Five Environmental Humanities Blogs to Follow

Environmental Humanities(EH), as a discipline has grown so much in the last couple of years. Part of the reason why Environmental Humanities has been able to do generate robust and exciting work is because of public scholarship. When I think of my own trajectory in the discipline, it strikes me that one of the first things that I have ever written on EH was in fact a blog-piece that I wrote more than four years ago. Looking back, I am embarrassed by the sheer naivete of the piece but I have to acknowledge that it got me started thinking more deeply about the subject. So I thought of sharing with you today five blogs on Environmental Humanities that I follow closely and which generally has wholesome content.

Environmental History Now

Screenshot of the landing page of Environmental History Now blog by the author

As per the website of Environmental History Now, they are “ a 100% independent, volunteer-run platform guided by the voices of women, trans and non binary contributors from all over the world”. I have myself contributed a short piece on the difficulties of writing on place and water. What I especially appreciate about EHN is their commitment to amplify voices of graduate students and early career scholars who often struggle to find a platform to articulate their thoughts. Although they carry articles that range from personal reflections to advice about doing archival research, some of their series that I think are worth following include Problems of Place, Politics of Nature and Tools for Change. Recently they organized #FlipTheList, a Wikipedia editathon in collaboration with Association of Environmental History, which specifically aimed at challenging a canon of environmental history that was white and male to include “environmental books written by scholars of color, scholars from the Global South, and/or scholars who identify as women, trans and non-binary.”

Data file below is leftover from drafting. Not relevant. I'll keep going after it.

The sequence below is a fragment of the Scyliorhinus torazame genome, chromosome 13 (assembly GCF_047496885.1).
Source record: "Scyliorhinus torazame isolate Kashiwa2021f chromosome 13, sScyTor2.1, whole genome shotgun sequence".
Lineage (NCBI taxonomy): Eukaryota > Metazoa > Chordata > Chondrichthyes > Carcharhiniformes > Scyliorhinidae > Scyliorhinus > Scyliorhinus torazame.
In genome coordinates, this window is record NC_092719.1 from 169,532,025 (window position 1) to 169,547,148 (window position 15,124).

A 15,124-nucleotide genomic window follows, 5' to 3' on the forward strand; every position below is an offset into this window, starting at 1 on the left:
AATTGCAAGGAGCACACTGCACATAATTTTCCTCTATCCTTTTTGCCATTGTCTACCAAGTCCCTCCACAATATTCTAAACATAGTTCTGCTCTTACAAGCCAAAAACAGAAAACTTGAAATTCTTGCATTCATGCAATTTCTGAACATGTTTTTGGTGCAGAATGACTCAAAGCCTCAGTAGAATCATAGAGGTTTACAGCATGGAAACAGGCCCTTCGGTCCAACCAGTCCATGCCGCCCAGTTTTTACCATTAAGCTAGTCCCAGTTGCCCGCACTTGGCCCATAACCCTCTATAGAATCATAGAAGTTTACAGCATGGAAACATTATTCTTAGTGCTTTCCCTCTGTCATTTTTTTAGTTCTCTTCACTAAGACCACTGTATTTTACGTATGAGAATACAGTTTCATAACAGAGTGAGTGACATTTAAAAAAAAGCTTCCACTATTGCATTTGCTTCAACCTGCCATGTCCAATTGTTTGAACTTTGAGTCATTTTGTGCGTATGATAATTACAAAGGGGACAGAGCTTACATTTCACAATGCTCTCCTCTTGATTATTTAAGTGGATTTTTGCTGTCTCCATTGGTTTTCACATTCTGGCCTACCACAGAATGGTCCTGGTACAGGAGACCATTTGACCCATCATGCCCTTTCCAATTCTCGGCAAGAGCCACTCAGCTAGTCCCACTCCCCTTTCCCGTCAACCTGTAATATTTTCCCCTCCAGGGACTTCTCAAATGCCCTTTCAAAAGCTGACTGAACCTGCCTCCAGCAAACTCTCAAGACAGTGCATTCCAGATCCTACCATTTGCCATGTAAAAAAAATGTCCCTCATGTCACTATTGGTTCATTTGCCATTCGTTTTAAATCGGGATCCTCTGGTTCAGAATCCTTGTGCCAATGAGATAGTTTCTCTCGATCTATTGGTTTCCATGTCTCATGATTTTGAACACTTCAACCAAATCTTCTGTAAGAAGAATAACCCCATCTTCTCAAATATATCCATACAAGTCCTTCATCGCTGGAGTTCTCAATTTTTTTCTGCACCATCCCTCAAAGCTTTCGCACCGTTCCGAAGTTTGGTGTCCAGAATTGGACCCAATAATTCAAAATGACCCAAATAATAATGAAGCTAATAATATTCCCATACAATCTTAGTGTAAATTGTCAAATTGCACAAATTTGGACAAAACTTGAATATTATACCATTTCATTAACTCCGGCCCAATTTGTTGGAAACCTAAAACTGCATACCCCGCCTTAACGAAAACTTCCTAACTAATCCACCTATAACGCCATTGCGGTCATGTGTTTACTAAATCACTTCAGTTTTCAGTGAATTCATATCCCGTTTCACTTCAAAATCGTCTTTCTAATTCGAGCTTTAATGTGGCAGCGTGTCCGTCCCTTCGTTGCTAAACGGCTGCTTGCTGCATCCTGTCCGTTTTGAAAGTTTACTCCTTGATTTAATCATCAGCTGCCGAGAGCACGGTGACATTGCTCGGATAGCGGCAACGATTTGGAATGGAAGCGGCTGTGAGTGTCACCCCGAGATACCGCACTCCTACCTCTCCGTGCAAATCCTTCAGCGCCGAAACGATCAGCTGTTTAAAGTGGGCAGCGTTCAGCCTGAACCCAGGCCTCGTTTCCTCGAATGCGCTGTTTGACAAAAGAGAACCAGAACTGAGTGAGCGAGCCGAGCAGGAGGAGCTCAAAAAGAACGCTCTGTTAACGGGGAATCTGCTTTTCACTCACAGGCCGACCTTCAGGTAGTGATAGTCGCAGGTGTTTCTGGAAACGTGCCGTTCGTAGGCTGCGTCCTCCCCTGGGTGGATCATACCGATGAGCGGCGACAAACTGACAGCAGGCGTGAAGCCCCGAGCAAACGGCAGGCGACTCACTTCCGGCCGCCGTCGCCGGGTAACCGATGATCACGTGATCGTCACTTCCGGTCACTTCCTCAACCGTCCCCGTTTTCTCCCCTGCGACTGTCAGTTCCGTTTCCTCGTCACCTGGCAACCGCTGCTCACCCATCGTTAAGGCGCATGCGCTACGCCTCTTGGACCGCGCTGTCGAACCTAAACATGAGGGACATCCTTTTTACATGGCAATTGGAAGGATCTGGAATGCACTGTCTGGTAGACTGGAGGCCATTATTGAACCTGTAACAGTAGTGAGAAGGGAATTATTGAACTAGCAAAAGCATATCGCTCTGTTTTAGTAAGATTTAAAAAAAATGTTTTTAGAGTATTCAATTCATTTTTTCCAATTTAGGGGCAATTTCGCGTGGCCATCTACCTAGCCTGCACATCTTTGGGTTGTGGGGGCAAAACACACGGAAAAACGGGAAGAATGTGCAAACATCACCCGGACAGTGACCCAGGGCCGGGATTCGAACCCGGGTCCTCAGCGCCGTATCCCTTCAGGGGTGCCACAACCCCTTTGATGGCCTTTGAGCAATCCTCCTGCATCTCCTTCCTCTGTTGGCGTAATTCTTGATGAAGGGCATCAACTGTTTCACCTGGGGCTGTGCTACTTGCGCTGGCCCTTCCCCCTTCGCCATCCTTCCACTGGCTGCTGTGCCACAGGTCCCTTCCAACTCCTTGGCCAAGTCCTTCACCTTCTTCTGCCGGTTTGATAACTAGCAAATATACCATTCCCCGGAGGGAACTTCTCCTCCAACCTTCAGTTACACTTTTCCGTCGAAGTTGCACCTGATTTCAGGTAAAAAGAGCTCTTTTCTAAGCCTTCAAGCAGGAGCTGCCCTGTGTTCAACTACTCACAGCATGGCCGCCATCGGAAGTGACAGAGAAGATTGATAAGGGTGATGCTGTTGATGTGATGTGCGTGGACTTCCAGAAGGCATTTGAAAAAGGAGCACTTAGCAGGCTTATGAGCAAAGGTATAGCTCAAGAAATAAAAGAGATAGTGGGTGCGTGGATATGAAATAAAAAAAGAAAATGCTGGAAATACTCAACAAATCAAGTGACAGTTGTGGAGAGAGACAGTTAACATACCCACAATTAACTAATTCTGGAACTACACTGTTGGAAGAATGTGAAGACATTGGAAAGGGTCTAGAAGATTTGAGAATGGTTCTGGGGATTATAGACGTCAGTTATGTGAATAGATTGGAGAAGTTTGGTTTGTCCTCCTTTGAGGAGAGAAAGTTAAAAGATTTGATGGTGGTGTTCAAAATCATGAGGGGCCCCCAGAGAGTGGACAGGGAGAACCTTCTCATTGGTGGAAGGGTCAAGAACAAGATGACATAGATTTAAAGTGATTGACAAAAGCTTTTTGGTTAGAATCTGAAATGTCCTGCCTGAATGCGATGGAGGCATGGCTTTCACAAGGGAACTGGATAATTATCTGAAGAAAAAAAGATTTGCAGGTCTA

EHN also does monthly community Zoom calls, in case you are looking for a supportive community of scholars. They are looking for contributions in languages beyond English.


Network in Canadian History and Environment has a fantastic blog that showcases work at the intersection of nature and history, bringing together a diverse range of people from scholars to policy-makers.

Topics range from gentrification, waste, politics of national parks to visual colonization. They also carry interviews of scholars and artists as well as book reviews.

Edge Effects

Based in University of Wisconsin, Madison, and run by graduate students, Edge Effects publishes scholarship that addresses art, activism, temporality, climate change, environmental justice, animal, gender studies and race. I am particularly interested in two of their series : “Indigenous Lands and Waters” and “Plantationocene”. They also do a fairly good job of balancing contributions from early career scholars with more senior scholars.

Seeing the Woods

Screenshot of Seeing the Woods by the Author

Published by Rachel Carson Center for Environment and Society in Munich, Germany, their series publications on Hazardous Travels, Uses of Environmental History, Making Tracks to COVID 19 in the recent times, carries scholarship that is incisive as well as envisions a just future.


Screenshot of Arcadiana by the author

Published by the European Association of Literature, Culture and the Environment, Arcadiana’s blog is recent but very promising. They have published articles ranging from teaching environmental literature online to the TV series Chernobyl. I can’t wait to see what they publish in the future.

What are some of the environmental studies blogs that you follow? Please let me know in comments.



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